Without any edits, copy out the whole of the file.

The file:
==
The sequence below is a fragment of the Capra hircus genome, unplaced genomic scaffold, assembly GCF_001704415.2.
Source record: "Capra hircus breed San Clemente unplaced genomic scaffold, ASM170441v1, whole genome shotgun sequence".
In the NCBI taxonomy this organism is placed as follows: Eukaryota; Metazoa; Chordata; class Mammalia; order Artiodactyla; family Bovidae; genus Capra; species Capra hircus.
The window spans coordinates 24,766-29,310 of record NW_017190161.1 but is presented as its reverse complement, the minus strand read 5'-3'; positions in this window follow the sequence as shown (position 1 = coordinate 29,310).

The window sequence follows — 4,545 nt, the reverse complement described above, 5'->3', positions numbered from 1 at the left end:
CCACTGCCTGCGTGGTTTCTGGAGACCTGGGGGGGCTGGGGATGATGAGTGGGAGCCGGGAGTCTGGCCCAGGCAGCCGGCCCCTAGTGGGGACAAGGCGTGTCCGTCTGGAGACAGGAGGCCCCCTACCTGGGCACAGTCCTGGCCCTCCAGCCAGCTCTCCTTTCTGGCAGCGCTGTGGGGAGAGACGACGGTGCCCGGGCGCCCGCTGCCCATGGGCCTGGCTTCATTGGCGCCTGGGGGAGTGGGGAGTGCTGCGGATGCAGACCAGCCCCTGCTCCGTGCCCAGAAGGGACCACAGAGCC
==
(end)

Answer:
The sequence below is a fragment of the Capra hircus genome, unplaced genomic scaffold, assembly GCF_001704415.2.
Source record: "Capra hircus breed San Clemente unplaced genomic scaffold, ASM170441v1, whole genome shotgun sequence".
In the NCBI taxonomy this organism is placed as follows: Eukaryota; Metazoa; Chordata; class Mammalia; order Artiodactyla; family Bovidae; genus Capra; species Capra hircus.
The window spans coordinates 24,766-29,310 of record NW_017190161.1 but is presented as its reverse complement, the minus strand read 5'-3'; positions in this window follow the sequence as shown (position 1 = coordinate 29,310).

The window sequence follows — 4,545 nt, the reverse complement described above, 5'->3', positions numbered from 1 at the left end:
CCACTGCCTGCGTGGTTTCTGGAGACCTGGGGGGGCTGGGGATGATGAGTGGGAGCCGGGAGTCTGGCCCAGGCAGCCGGCCCCTAGTGGGGACAAGGCGTGTCCGTCTGGAGACAGGAGGCCCCCTACCTGGGCACAGTCCTGGCCCTCCAGCCAGCTCTCCTTTCTGGCAGCGCTGTGGGGAGAGACGACGGTGCCCGGGCGCCCGCTGCCCATGGGCCTGGCTTCATTGGCGCCTGGGGGAGTGGGGAGTGCTGCGGATGCAGACCAGCCCCTGCTCCGTGCCCAGAAGGGACCACAGAGCC